There was a period of nearly two weeks, maybe longer depending on your point of view, where no Cubs news would have been better than the bad news they kept delivering. But now that there shouldn’t really be any Cubs news, what we are getting about the team and its players still manages to be bad. Okay, so the Kris Bryant stuff is really just par for the course he’s been forced to play the last few years now.
Bryant addressed his future with the Cubs during Monday’s media availability prior to the Home Run Derby, saying “it’s all up in the air.” So that should be it, right? Not quite. While wearing a mic during the actual All-Star Game itself, Bryant was asked by FOX broadcaster Joe Buck about the topic — one color man John Smoltz had belabored over the course of the game — yet again.
“Right now, I’ve still got the ‘Cubs’ on my chest and I’m proud of that,” Bryant said during his mic’d-up moment. “I’m proud to play for such an unbelievable city. Until they tell me I’m not, I’ll go out there and give it all I’ve got.”
That’s a pretty measured response, one you might even call demure, especially given the circumstances. However, not everyone in the slugger’s family was as reserved.
“I simply cannot express my disappointment at Joe Buck asking my son about his future with the Cubs while he was playing left field in the All-Star Game,” Mike Bryant told Cubs Insider. “This was a classless act and has no place in the game. I’m so glad I was at the game and not watching it.
“There’s a time and a place for stuff like this, and this was neither. Kris deserves an apology.”
There’s not much more to say on this matter since the story has remained unchanged since at least the winter of 2019-20, so here’s to hoping the Cubs do something to stop the incessant questions. ESPN’s Jesse Rogers said Tuesday that he doesn’t believe the Cubs will receive enough value for Bryant, Anthony Rizzo, or Javier Báez to be able to move them, something we’ve been throwing out there for months now, but a lot can change in a few days.
Cole Roederer out for season with Tommy John surgery
Roederer hasn’t played since May 28 due to an injury, but information on the issue was sparse because teams are often mum when it comes to prospects hitting the IL. But as ESPN’s Kiley McDaniel reported Wednesday, the outfielder has undergone Tommy John surgery on his left elbow and will be out for the rest of the season.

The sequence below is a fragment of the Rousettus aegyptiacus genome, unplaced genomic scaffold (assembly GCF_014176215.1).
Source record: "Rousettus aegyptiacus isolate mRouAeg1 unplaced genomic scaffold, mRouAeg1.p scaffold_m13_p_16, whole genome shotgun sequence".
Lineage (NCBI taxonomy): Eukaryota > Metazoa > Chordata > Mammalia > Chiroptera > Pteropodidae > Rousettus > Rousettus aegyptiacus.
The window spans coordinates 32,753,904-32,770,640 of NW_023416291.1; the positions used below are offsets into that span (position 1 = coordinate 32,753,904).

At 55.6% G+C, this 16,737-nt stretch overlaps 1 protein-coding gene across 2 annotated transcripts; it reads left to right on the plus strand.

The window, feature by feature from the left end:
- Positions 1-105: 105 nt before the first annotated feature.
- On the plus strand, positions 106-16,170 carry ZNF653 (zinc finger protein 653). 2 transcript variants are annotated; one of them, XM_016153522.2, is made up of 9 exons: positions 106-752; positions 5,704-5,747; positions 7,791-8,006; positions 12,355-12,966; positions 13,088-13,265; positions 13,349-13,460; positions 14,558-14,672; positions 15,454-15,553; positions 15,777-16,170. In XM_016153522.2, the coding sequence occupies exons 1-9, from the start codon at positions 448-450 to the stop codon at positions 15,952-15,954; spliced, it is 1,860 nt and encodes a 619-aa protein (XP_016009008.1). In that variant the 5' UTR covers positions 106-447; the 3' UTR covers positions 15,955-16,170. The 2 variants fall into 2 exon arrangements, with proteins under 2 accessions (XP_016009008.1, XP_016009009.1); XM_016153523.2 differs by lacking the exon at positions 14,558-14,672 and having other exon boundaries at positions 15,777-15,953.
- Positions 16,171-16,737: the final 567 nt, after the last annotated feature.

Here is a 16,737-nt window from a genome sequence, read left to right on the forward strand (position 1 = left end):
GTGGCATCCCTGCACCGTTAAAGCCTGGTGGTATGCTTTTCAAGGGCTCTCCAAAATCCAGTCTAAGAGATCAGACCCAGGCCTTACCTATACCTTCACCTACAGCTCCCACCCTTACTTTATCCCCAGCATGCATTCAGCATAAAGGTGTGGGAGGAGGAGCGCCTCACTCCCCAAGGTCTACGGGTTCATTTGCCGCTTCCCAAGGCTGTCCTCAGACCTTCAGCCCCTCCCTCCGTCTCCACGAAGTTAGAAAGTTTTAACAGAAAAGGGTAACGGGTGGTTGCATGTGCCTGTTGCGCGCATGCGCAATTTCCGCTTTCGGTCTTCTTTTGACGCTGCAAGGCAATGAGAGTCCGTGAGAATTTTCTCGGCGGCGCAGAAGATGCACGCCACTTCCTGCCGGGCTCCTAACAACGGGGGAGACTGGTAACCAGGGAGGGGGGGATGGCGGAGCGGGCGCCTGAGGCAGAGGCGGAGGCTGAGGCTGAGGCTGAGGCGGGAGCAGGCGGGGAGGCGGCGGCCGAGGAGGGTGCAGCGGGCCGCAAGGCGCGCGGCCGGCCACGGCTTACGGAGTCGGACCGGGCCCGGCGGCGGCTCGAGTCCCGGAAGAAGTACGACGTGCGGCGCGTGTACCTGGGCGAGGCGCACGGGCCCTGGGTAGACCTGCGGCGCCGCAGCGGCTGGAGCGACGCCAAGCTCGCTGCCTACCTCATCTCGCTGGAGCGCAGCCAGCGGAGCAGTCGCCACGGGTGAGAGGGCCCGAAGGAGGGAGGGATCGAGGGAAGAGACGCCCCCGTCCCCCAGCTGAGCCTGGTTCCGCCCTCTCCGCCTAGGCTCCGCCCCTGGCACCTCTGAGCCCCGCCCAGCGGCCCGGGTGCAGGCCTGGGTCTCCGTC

Source: Cubs OF prospect Cole Roederer underwent Tommy John surgery yesterday on his throwing arm. He is expected to be ready for Opening Day 2022.
— Kiley McDaniel (@kileymcd) July 14, 2021
Roederer, currently ranked the No. 12 prospect in the system by MLB.com, is expected to be ready by Opening Day of 2022. There’s a little less optimism, however, when it comes to some other players who might otherwise have been joining him on the farm next season.
Draft picks honoring college commitments
The Cubs knew their draft strategy was a risky one, particularly given the bonus restrictions placed on picks 11-20, so the news about some of their second-half picks isn’t entirely surprising. Just a few hours after being selected 364th overall in the 12th round, outfielder Teo Banks from Permian High School of Friday Night Lights fame tweeted that he was honoring his commitment to Tulane.
After talking with my family and having many thoughts and prayers. I want to thank the Chicago Cubs for the opportunity. But I have decided that Tulane University is the right decision for me🌊.
— Teo Banks (@teobanks_42) July 14, 2021
Then came an announcement from 11th rounder (334th overall) Gage Ziehl, a righty pitcher out of Penfield High School in New York, that he was still planning to attend the University of Miami. He’s obviously got his sights set on a professional career because he specifically hoped to get another opportunity in three years. Or maybe he’s just confident he’ll complete his degree quickly.
Penfield’s Gage Ziehl writes on his Instagram story that he plans to follow through on his commitment to play baseball at the University of Miami.
— Billy Heyen (@BillyHeyen) July 14, 2021
It’s possible this is an attempt by one or both of these players to gain a little leverage in bonus negotiations, but that’s unlikely due to the restrictions in place for this draft. Teams have a hard cap on their draft pool, which applies to the first 10 picks. After that, there’s a limit of $125,000 for the next 10 picks with anything over that amount counting toward the overall cap.
The Cubs took prep players with their second and third picks and might have to overpay a bit to get them to forego college. That means having less left over to juice the deals for any of the seven high schoolers they chose on Tuesday, so the leverage angle might not exist. That said, I’m all for a kid trying to get an extra $50-100K from a tweet.
“I didn’t expect for us to be in the mix to potentially sign some of the high school talent that we selected today,” VP of Scouting Dan Kantrovitz told the media after the draft concluded. “I still don’t believe that we’re gonna be able to sign all the picks that we took today, but certainly a few of them.”
The other side of this is that the Cubs can now allocate whatever surplus they might have from their top 10 picks to a smaller pool of players from the bottom half. Either way, they’ve got to sign those earlier picks before they know what’s left.
We’ve got one more day without baseball before the Cubs head to Arizona, where the team has been even more hapless than even the worst moments of that 11-game skid made the Northsiders look.